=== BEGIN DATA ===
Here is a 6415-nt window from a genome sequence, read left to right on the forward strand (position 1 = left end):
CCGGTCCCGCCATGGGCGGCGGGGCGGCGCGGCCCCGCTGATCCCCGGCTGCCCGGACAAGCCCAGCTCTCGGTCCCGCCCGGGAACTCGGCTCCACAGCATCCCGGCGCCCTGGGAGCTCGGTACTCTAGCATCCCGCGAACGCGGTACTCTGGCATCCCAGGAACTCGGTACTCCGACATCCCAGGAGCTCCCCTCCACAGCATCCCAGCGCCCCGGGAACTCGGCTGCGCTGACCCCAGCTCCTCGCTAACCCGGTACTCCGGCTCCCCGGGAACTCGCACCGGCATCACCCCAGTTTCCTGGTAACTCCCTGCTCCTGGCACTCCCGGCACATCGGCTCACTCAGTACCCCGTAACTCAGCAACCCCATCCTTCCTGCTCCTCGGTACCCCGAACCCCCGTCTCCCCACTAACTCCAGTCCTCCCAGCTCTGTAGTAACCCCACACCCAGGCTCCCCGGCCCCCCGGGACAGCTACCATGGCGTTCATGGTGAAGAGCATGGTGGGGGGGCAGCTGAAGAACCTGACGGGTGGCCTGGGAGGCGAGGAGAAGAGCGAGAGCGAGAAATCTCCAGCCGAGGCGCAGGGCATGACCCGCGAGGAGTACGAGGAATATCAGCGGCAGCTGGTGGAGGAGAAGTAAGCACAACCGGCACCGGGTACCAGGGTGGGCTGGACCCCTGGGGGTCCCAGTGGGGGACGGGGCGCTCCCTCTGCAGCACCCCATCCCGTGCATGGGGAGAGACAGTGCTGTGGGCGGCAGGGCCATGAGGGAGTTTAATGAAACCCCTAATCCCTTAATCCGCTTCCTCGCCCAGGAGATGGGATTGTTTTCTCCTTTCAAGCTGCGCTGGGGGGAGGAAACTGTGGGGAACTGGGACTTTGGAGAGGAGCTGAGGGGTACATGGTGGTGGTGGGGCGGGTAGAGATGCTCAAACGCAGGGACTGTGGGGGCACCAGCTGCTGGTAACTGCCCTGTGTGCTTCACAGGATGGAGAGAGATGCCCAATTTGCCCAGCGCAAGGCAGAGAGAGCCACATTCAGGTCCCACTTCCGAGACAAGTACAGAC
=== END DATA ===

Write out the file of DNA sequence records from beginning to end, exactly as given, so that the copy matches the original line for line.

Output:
Here is a 6415-nt window from a genome sequence, read left to right on the forward strand (position 1 = left end):
CCGGTCCCGCCATGGGCGGCGGGGCGGCGCGGCCCCGCTGATCCCCGGCTGCCCGGACAAGCCCAGCTCTCGGTCCCGCCCGGGAACTCGGCTCCACAGCATCCCGGCGCCCTGGGAGCTCGGTACTCTAGCATCCCGCGAACGCGGTACTCTGGCATCCCAGGAACTCGGTACTCCGACATCCCAGGAGCTCCCCTCCACAGCATCCCAGCGCCCCGGGAACTCGGCTGCGCTGACCCCAGCTCCTCGCTAACCCGGTACTCCGGCTCCCCGGGAACTCGCACCGGCATCACCCCAGTTTCCTGGTAACTCCCTGCTCCTGGCACTCCCGGCACATCGGCTCACTCAGTACCCCGTAACTCAGCAACCCCATCCTTCCTGCTCCTCGGTACCCCGAACCCCCGTCTCCCCACTAACTCCAGTCCTCCCAGCTCTGTAGTAACCCCACACCCAGGCTCCCCGGCCCCCCGGGACAGCTACCATGGCGTTCATGGTGAAGAGCATGGTGGGGGGGCAGCTGAAGAACCTGACGGGTGGCCTGGGAGGCGAGGAGAAGAGCGAGAGCGAGAAATCTCCAGCCGAGGCGCAGGGCATGACCCGCGAGGAGTACGAGGAATATCAGCGGCAGCTGGTGGAGGAGAAGTAAGCACAACCGGCACCGGGTACCAGGGTGGGCTGGACCCCTGGGGGTCCCAGTGGGGGACGGGGCGCTCCCTCTGCAGCACCCCATCCCGTGCATGGGGAGAGACAGTGCTGTGGGCGGCAGGGCCATGAGGGAGTTTAATGAAACCCCTAATCCCTTAATCCGCTTCCTCGCCCAGGAGATGGGATTGTTTTCTCCTTTCAAGCTGCGCTGGGGGGAGGAAACTGTGGGGAACTGGGACTTTGGAGAGGAGCTGAGGGGTACATGGTGGTGGTGGGGCGGGTAGAGATGCTCAAACGCAGGGACTGTGGGGGCACCAGCTGCTGGTAACTGCCCTGTGTGCTTCACAGGATGGAGAGAGATGCCCAATTTGCCCAGCGCAAGGCAGAGAGAGCCACATTCAGGTCCCACTTCCGAGACAAGTACAGAC